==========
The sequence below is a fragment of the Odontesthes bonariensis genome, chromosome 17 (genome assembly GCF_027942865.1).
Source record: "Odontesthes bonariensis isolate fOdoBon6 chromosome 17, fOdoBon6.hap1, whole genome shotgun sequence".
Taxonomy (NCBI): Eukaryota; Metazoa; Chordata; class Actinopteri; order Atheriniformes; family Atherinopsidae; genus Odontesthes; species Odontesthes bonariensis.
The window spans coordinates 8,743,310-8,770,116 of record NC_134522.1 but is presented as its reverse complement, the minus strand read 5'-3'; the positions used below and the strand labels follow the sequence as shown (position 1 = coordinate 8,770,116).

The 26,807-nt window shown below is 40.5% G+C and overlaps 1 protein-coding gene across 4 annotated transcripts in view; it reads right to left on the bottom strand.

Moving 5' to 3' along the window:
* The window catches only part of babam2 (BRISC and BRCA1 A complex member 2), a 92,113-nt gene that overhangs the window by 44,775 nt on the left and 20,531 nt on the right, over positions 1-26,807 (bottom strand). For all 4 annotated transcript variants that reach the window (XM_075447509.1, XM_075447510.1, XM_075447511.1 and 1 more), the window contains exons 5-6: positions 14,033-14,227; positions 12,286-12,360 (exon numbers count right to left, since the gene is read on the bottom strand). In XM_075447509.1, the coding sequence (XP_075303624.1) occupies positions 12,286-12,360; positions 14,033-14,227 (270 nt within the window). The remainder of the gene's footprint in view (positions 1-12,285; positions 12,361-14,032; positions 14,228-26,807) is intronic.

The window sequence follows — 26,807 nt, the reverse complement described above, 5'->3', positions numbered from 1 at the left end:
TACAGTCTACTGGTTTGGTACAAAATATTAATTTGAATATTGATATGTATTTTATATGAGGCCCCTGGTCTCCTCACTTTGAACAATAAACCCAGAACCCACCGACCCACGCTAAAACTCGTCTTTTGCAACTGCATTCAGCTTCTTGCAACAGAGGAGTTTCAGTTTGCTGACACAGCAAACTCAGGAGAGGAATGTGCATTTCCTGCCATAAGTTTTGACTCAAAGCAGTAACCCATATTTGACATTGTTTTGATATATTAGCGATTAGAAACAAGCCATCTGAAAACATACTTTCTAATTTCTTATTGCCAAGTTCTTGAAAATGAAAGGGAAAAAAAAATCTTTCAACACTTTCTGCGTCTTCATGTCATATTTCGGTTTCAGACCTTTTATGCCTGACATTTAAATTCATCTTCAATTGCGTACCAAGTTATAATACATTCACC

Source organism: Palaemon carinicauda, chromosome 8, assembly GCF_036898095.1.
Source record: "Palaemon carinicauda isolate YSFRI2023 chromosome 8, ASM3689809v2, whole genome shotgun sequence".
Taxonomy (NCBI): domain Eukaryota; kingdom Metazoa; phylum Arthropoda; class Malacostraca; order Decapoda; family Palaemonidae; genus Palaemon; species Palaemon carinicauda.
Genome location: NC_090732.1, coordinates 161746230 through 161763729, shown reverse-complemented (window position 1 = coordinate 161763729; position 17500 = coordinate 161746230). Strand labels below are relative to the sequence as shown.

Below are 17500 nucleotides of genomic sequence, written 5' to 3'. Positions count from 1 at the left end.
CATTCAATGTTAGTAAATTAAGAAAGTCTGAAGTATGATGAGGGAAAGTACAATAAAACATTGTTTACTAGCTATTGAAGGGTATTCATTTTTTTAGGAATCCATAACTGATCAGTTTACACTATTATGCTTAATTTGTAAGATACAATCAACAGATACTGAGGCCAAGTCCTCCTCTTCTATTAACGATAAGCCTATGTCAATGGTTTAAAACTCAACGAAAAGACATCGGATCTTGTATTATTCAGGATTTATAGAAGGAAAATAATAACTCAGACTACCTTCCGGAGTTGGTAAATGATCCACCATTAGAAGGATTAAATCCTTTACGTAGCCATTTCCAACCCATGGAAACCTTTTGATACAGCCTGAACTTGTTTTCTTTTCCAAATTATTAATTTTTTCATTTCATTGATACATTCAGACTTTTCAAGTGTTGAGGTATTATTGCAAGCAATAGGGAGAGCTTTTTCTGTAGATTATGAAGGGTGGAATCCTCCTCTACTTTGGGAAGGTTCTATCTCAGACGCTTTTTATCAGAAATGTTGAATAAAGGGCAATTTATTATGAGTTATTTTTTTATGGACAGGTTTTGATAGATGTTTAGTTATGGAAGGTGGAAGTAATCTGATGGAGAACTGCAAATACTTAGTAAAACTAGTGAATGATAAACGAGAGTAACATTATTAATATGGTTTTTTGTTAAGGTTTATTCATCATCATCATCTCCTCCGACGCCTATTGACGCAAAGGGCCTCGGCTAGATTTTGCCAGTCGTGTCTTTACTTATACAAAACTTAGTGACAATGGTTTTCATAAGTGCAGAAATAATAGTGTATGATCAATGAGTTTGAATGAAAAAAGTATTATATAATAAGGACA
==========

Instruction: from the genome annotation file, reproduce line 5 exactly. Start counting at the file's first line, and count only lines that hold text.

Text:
The 26,807-nt window shown below is 40.5% G+C and overlaps 1 protein-coding gene across 4 annotated transcripts in view; it reads right to left on the bottom strand.